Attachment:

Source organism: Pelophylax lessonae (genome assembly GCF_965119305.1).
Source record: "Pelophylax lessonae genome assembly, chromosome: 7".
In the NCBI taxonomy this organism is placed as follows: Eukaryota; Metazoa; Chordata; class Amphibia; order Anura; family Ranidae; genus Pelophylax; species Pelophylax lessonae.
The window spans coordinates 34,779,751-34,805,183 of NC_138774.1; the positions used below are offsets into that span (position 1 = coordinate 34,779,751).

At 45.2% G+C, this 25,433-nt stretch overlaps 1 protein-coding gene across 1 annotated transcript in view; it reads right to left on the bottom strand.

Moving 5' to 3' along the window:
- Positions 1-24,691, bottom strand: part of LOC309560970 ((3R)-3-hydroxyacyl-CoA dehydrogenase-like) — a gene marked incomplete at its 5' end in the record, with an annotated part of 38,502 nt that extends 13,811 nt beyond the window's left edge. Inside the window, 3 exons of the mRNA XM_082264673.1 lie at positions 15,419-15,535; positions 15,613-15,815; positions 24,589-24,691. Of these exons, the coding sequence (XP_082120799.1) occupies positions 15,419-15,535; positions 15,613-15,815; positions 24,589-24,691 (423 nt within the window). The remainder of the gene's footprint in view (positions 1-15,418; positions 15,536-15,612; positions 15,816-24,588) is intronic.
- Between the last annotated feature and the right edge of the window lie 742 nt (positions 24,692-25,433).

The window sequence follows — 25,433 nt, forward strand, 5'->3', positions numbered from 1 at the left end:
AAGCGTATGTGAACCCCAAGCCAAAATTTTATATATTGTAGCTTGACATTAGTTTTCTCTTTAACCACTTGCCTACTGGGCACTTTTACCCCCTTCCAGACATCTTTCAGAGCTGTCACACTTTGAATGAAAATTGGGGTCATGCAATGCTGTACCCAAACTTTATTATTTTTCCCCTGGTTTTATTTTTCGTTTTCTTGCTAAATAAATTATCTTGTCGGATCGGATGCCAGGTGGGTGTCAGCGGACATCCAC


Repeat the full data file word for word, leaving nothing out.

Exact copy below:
Source organism: Pelophylax lessonae (genome assembly GCF_965119305.1).
Source record: "Pelophylax lessonae genome assembly, chromosome: 7".
In the NCBI taxonomy this organism is placed as follows: Eukaryota; Metazoa; Chordata; class Amphibia; order Anura; family Ranidae; genus Pelophylax; species Pelophylax lessonae.
The window spans coordinates 34,779,751-34,805,183 of NC_138774.1; the positions used below are offsets into that span (position 1 = coordinate 34,779,751).

At 45.2% G+C, this 25,433-nt stretch overlaps 1 protein-coding gene across 1 annotated transcript in view; it reads right to left on the bottom strand.

Moving 5' to 3' along the window:
- Positions 1-24,691, bottom strand: part of LOC309560970 ((3R)-3-hydroxyacyl-CoA dehydrogenase-like) — a gene marked incomplete at its 5' end in the record, with an annotated part of 38,502 nt that extends 13,811 nt beyond the window's left edge. Inside the window, 3 exons of the mRNA XM_082264673.1 lie at positions 15,419-15,535; positions 15,613-15,815; positions 24,589-24,691. Of these exons, the coding sequence (XP_082120799.1) occupies positions 15,419-15,535; positions 15,613-15,815; positions 24,589-24,691 (423 nt within the window). The remainder of the gene's footprint in view (positions 1-15,418; positions 15,536-15,612; positions 15,816-24,588) is intronic.
- Between the last annotated feature and the right edge of the window lie 742 nt (positions 24,692-25,433).

The window sequence follows — 25,433 nt, forward strand, 5'->3', positions numbered from 1 at the left end:
AAGCGTATGTGAACCCCAAGCCAAAATTTTATATATTGTAGCTTGACATTAGTTTTCTCTTTAACCACTTGCCTACTGGGCACTTTTACCCCCTTCCAGACATCTTTCAGAGCTGTCACACTTTGAATGAAAATTGGGGTCATGCAATGCTGTACCCAAACTTTATTATTTTTCCCCTGGTTTTATTTTTCGTTTTCTTGCTAAATAAATTATCTTGTCGGATCGGATGCCAGGTGGGTGTCAGCGGACATCCAC